The holidays are officially over, but the rippling negative effects of all that spending are still felt in your bank account and credit report. Moving into the new year, you will likely want to get your finances back in order so things can return to normal, and you can reach your monetary goals for 2016.
According to CNBC, many individuals tend to take on a great deal of debt during the holiday season, and the stable economic environment may have contributed to more liberal spending this year.
"People go pretty far off track," said David Lyon, the CEO of Main Street Financial, to CNBC. "As the economy is improving, consumers have a greater sense of security around their jobs, and that tends to lend itself to people taking on debt."
If you were one of the individuals who let spending money on presents, travel and food get a bit out of hand, follow these steps to help you cure your holiday financial hangover:
Stop unnecessary spending
One of the first things you will need to do when you start improving your financial situation after an expensive holiday season is establish a new budget. Cut out any expenses that are not necessary. Some examples of things you may want to stop spending money on include:
- Eating dinner at restaurants
- Going to the movie theater
- Getting a coffee or other hot beverage every morning at a local coffee shop
- Clothes or accessories you do not need
- Ordering food for delivery
Avoid shopping as much as possible so you can get back on top of your finances, suggested U.S. News & World Report.
"I would encourage people not to accumulate additional debt," said Clare Levison, a certified public accountant and a member of the National CPA Financial Literacy Commission, to U.S. News & World Report. "Even though winter stuff might be on clearance, which seems crazy with the temperatures we've been having, try to resist going after the bargains."
It is imperative you remain within the confines of your new budget so you can get back on track and improve your financial situation as soon as possible.
Determine what to pay off first
You likely used your credit cards a great deal – especially during November and December. Because your credit card payment history and balances can have such a substantial impact on your credit score, ensuring you pay your debts off in a timely fashion is critical. Decide which cards have the highest balance and the greatest interest rate, then concentrate your resources on these accounts.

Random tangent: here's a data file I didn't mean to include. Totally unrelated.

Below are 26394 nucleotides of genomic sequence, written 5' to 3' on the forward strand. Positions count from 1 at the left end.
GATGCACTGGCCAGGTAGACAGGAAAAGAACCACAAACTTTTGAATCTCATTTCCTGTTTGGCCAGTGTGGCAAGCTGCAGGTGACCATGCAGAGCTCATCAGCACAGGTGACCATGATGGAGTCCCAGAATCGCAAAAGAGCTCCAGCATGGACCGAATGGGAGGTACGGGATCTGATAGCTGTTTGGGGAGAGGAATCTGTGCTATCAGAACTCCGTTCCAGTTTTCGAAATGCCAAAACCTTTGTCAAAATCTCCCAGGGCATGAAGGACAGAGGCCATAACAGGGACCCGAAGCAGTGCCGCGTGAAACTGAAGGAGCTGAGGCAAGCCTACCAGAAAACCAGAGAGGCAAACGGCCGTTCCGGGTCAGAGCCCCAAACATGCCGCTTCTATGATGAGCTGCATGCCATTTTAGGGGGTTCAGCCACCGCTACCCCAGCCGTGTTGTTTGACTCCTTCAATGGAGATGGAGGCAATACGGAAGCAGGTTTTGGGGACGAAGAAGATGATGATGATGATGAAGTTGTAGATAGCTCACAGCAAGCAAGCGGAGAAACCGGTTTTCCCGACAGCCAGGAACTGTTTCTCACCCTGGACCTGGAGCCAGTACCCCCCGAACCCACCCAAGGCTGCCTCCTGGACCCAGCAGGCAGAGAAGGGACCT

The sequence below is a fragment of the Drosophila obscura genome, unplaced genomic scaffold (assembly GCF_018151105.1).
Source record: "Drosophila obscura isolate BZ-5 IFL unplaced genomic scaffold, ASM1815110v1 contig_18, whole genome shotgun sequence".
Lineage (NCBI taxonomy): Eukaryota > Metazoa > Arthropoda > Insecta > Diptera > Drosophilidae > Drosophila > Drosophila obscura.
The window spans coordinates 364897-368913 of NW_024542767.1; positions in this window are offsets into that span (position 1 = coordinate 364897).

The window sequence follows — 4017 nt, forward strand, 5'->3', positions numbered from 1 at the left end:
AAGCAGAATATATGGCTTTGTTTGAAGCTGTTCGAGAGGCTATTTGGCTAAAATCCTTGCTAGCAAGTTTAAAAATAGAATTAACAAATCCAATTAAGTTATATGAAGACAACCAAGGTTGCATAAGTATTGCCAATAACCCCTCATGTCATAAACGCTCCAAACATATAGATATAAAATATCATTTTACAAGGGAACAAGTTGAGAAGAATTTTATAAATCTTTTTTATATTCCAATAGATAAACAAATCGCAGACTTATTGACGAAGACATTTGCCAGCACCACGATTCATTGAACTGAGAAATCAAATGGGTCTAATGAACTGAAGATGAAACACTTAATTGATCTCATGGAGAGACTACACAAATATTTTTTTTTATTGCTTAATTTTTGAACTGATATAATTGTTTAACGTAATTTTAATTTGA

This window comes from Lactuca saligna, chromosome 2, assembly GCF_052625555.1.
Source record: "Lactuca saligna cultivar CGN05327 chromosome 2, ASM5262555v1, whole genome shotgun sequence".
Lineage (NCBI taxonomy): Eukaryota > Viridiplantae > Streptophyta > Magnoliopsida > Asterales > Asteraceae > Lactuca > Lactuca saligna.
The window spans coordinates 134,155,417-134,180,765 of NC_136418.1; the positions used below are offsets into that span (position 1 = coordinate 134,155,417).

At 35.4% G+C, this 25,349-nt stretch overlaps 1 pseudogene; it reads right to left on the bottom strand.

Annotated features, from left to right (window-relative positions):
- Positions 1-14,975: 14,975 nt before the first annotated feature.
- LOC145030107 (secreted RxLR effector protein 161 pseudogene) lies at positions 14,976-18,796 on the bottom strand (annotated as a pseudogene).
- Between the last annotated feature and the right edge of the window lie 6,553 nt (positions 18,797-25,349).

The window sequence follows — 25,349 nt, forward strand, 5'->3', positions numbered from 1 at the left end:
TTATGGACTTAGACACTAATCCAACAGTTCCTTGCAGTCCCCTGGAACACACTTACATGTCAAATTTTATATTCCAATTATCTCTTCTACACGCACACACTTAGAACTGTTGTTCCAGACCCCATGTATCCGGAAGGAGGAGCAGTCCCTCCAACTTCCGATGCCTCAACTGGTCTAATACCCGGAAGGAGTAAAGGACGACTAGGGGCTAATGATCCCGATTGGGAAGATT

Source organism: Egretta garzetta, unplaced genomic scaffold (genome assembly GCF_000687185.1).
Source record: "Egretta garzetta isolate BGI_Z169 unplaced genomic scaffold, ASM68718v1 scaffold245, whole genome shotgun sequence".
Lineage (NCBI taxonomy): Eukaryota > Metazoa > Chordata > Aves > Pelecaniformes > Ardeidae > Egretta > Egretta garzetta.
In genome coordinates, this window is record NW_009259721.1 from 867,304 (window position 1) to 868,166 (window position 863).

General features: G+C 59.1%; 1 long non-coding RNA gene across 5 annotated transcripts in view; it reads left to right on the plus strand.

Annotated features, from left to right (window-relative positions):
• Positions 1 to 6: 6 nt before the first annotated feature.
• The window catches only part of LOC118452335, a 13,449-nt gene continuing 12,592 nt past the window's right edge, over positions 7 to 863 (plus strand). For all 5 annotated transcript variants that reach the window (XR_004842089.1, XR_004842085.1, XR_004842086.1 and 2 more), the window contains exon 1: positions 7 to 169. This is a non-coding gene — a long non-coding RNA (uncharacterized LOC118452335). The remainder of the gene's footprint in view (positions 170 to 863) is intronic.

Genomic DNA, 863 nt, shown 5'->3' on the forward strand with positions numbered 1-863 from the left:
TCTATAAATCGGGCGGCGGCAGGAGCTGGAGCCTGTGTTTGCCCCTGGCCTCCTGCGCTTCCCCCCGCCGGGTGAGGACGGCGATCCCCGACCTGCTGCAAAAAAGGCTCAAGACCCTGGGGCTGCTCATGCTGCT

Create a plan and stick to it as you move into the new year. Making payments automatic can be especially beneficial.
"Don't assume paying off all of your debts will be enough to ensure your credit score is in good standing."
Increase income to meet new needs
It may be worthwhile to take on an additional job to accommodate new financial obligations or find another way to increase incoming cash. Something as simple as holding a garage sale, tutoring on the side or picking up a couple hours at your favorite store can help you get back on track after the holidays are over.
Evaluate your credit score
It isn't enough to just assume paying off all of your debts in a timely fashion will be enough to ensure your credit score is in good standing. There are additional factors that may bring down your score.
The holidays are a popular time for identity theft because more people are out shopping and traveling. This type of crime can cripple your financial future by pushing your score down. Make sure you regularly monitor your credit report and keep an eye out for any inaccurate items that may be present on your report. If you notice anything, report it right away. The faster you react, the less of an impact it will have on your future.
Set goals for 2016
Once you pay back your debt, U.S. News & World Report indicated you will need to establish new resolutions to further improve your financial situation in the future. Consider making a savings goal or revisiting your plan for retirement. After getting your finances back in shape, it is an opportune time to build on your current progress.